# How to write mathematical induction?

Reading the literature about mathematical induction, I have learnt that there are between 4 and 3 steps in reasoning and writing the proof. I say between 3 and 4 because actually I see that texts and authors of proofs diverge slightly in their explanation and in the style in which the proof is written. This is my impression, at least.

(1) In general, we all agree that the first component is the statement we want to prove and we write it. (2) Then, it follows the base case, when we check the formula for n=1, and we see if the statement holds. So far, there is no difference between proof writers. (3) Afterwards, it follows the assumption, when we write k = n and we state that k is a generic number which appartains to N. Can be whatever natural number. (4) Finally, there is the inductive step, when we write n = k+1, and we proceed with the algebraic manipulation.

I see that some authors concentrate the steps (3) and (4) in an unique step and actually I like it more, as I don't see the need to write one passage exactly the same as the previous one, but with k in place of n! I am asking for your advice as I would like to set once for all my style in writing this kind of proof, grouping steps (3) and (4) in a unique one. However, since that I like to introduce verbally the steps, I am thinking about the right way to introduce the assumption/inductive step. Is it correct the following form, in your opinion? Assume that there exists a general number k+1, with k=n, such that... etc... I am indeed not sure about how to write this sentence, this is why I ask here.

Please, let me know if, where and why I am wrong and also you can point me out if the words I choose are the proper ones - for instance, about "general number". By the way, I am not English mother tongue speaker.

PS. I did not use logical symbols only because I don't know how to edit them but, obviously, I would write the sentence in bold using logical connectives.

• maybe should I write: "I assume..." – Always learning Oct 26 '15 at 19:27
• Basic idea of induction: 1. Define the formula $P(x)$, along with the interval on which you are to assume it is true, for example $n\geq m$. 2. Prove the "base case", that is, show that $P(m)$ is true (remember, "m" is the start of the interval from step 1. This is usually a number like 0 or 1). 3. Assuming that $P(m)$ is true for all $m$, show that $P(m+1)$ must be true. – galois Oct 26 '15 at 19:40
• Also try to keep in mind who you're writing the proof for. In my first assignment in university, I was downgraded at some point for not concluding my proof with "by the principle of mathematical induction blah blah". I think they just wanted to make sure people understood what induction was and how it worked, even if I still think it's unnecessarily pedantic. So best check with your tutors etc. what way they want you to write the proof. (This is assuming you are a student.) – Fryie Oct 26 '15 at 20:33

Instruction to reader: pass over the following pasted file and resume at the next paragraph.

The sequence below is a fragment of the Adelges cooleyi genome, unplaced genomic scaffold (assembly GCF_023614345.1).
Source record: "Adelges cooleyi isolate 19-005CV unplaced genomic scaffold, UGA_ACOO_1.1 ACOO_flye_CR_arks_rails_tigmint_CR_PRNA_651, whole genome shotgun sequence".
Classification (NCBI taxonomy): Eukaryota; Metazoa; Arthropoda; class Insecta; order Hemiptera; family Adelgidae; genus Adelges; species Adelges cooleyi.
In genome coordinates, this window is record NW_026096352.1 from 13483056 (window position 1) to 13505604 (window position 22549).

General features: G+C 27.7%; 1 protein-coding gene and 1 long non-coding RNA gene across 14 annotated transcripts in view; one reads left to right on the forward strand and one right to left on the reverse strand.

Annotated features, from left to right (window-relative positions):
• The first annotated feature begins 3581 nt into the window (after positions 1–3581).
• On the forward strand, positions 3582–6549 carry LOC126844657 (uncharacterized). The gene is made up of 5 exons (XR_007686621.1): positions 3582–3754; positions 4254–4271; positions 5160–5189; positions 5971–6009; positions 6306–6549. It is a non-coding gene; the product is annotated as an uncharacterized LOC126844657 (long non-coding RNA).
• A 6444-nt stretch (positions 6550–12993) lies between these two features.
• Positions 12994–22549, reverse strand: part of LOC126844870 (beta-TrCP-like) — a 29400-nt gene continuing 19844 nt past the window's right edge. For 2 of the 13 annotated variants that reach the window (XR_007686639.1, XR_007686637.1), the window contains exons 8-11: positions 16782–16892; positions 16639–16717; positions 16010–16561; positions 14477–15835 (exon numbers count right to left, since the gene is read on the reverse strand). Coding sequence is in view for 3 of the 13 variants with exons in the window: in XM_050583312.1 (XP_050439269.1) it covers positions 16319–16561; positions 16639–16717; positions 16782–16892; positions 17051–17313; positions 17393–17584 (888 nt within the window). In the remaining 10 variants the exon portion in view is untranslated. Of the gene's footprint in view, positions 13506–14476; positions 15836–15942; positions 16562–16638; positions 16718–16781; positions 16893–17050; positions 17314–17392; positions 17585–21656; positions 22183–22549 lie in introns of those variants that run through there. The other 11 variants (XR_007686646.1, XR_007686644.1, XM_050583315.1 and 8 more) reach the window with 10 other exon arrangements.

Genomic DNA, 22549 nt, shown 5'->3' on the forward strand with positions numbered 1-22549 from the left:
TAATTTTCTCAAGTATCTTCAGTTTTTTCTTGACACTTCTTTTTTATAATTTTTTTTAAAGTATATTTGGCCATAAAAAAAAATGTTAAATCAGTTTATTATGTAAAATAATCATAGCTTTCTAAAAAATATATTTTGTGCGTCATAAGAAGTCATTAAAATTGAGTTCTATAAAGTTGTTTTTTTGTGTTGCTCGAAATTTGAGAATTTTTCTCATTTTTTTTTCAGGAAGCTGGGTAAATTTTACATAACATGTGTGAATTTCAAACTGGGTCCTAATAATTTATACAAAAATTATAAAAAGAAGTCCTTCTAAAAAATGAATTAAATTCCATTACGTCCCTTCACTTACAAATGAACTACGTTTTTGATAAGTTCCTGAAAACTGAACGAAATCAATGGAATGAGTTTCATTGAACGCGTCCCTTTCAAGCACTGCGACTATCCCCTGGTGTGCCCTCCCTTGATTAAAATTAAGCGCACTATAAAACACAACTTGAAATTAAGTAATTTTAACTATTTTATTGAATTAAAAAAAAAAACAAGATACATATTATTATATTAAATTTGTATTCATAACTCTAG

• In general, a proof will be considered correct if it is accepted by its audience (kind of a circular logic here). Who that audience is depends entirely on the context. – Fryie Oct 26 '15 at 20:34
• @jaska: 'Assuming that $P(m)$ is true for all $m$' is simply assuming that the conjecture is true. You can't assume that $P(m)$ is true for all $m$. Instead, we prove that for all $m$ an implication holds: $P(m)\implies P(m+1)$; and then we conclude $P(m)$ is true for all $m \ge 1$. – CiaPan Oct 26 '15 at 21:20

I will answer this question with four typical examples, all different in nature:

Example 1:

Prove by induction that $n^3-n+3$ is divisible by $3$ $\forall \space n \in \mathbb{N^+}$.

For proof by induction; these are the $\color{red}{\mathrm{three}}$ steps to carry out:

Step 1: Basis Case: For $n=1 \implies n^3-n+3= 1^3-1+3=3$ which is divisible by $3$. So statement holds for $n=1$.

Step 2: Inductive Assumption: Assume statement is true for $n=k$ such that $n^3-n+3=\color{blue}{(k^3-k+3)}=\color{blue}{3p} \tag{1}$ Where $p,k \in \mathbb{N^+}$.

Step 3: Prove Statement holds for $n=k+1$ such that $$n^3-n+3=(k+1)^3-(k+1)+3$$ $$=k^3+3k^2+3k+1-k-1+3=3k^2+3k+\color{blue}{(k^3-k+3)}= 3(k^2+k)+\color{blue}{3p}=\color{#180}{3}(k^2+k+p)$$ using our inductive assumption $(1)$ the resulting expression clearly is divisible by $3$.

Hence $n^3-n+3$ is divisible by $3$ $\forall \space n \in \mathbb{N^+}$

QED.

(QED is an abbreviation of the Latin words "Quod Erat Demonstrandum" which loosely translated means "that which was to be demonstrated". It is usually placed at the end of a mathematical proof to indicate that the proof is complete). Alternatively, you can use $\fbox{}$

Example 2:

Use trigonometric identities and induction to prove that

$\left(\begin{array}{cc} \cos \theta & -\sin \theta \\ \sin \theta & \cos \theta \end{array} \right)^{n} = \left(\begin{array}{cc} \cos (n \theta) & -\sin (n\theta)\\ \sin (n \theta) & \cos (n \theta) \end{array} \right)$

As before, for proof by induction; these are the $\color{red}{\mathrm{three}}$ steps to carry out:

Step 1: Basis Case: For $n=1 \implies$ LHS $=\left(\begin{array}{cc} \cos \theta & -\sin \theta \\ \sin \theta & \cos \theta \end{array} \right)^{n}$

$=\left(\begin{array}{cc} \cos \theta & -\sin \theta \\ \sin \theta & \cos \theta \end{array} \right)^{1}$

$=\left(\begin{array}{cc} \cos (1 \theta) & -\sin (1\theta)\\ \sin (1 \theta) & \cos (1 \theta) \end{array} \right)$

$=\left(\begin{array}{cc} \cos (\theta) & -\sin (\theta)\\ \sin ( \theta) & \cos ( \theta) \end{array} \right)=$ RHS. So statement holds for $n=1$.

Step 2: Inductive Assumption: Assume statement is true for $n=k$ such that

$\left(\begin{array}{cc} \cos \theta & -\sin \theta \\ \sin \theta & \cos \theta \end{array} \right)^{n}$

$=\left(\begin{array}{cc} \cos \theta & -\sin \theta \\ \sin \theta & \cos \theta \end{array} \right)^{k}$

$=\left(\begin{array}{cc} \cos (k \theta) & -\sin (k\theta)\\ \sin (k \theta) & \cos (k \theta) \end{array} \right)\tag{1}$

Step 3: Prove Statement holds for $n=k+1$ such that